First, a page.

- مبلغ: ۸۶,۰۰۰ تومان
- مبلغ: ۹۱,۰۰۰ تومان
I examine whether bank regulators and external auditors have conflicting effects on loan loss provision timeliness, an accounting choice associated with important economic consequences and a potential conflict between regulators and auditors. In the absence of the other group, auditors and strict regulators are each positively associated with timeliness. However, audits are negatively associated with timeliness when strict regulators are present, consistent with a conflict for which auditors are the dominating group as audited banks attain a similar level of timeliness regardless of the extent of regulatory scrutiny. Collectively, this suggests that regulators and auditors differentially influence loan loss provisions.
This paper examines how the objectives and incentives of bank regulators and external auditors affect loan loss provisions. The results indicate that greater regulatory scrutiny and external audits are each positively associated with loan loss provision timeliness, relative to the group of unaudited banks subject to lower regulatory scrutiny. I next document that at banks subject to greater regulatory scrutiny, audited banks are less timely relative to unaudited banks, which is consistent with a conflict between regulators and auditors and with auditors serving as the dominating influence. I corroborate the interpretation by showing that the conflict results are strongest when banks are loosening their credit standards and that the results generally hold using a within state bank design. Although I am unable to draw inferences regarding the optimality of this conflict or the implications for the banking system, my findings suggest that the different parties involved in bank monitoring influence how accounting guidance is applied, which should be of interest to bank managers, regulators, auditors, and those involved in audit oversight.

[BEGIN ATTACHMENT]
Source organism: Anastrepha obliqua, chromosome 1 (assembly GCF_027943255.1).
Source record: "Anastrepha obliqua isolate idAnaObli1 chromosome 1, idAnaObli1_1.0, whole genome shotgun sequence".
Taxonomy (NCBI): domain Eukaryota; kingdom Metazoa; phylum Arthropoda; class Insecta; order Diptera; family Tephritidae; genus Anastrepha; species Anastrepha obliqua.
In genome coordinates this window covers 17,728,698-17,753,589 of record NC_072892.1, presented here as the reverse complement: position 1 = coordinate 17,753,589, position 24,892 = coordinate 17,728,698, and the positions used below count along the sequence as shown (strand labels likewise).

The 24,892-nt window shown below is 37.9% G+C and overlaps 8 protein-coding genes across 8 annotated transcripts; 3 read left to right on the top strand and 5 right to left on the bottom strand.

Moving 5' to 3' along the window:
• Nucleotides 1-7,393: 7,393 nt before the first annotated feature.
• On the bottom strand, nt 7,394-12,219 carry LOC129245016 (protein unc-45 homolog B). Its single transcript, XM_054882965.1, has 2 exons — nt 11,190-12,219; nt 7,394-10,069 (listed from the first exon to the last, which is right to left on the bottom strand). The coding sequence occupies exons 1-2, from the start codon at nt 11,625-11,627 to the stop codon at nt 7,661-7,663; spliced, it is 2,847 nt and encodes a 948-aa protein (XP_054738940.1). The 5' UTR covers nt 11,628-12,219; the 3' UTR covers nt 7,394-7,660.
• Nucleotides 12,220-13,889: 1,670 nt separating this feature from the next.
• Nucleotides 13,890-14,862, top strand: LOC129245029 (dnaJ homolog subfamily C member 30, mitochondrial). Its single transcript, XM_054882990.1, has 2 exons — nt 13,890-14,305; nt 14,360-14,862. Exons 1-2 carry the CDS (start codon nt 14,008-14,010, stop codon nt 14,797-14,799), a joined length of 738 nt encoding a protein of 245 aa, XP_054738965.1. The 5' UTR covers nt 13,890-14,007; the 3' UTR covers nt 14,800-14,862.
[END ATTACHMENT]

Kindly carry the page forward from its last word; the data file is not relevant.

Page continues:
This paper contributes to our understanding of the role of regulators and auditors in the bank financial reporting process and how their different objectives and incentives affect accounting choices. Despite a large literature on loan loss provision discretion, relatively little is known about the influence of the supervision and auditing functions or the factors that drive loan loss provision timeliness (Beatty and Liao, 2014; Bushman, 2014). My focus on loan loss provision timeliness provides insight into the debate following the financial crisis regarding differences in implementation of the incurred loss model. Specifically, my documentation of differences in loan loss provision timeliness based on regulator and auditor variation has implications for the upcoming Current Expected Credit Loss (CECL) model and suggests that differences in regulator and auditor objectives and incentives may influence the application of the new standard.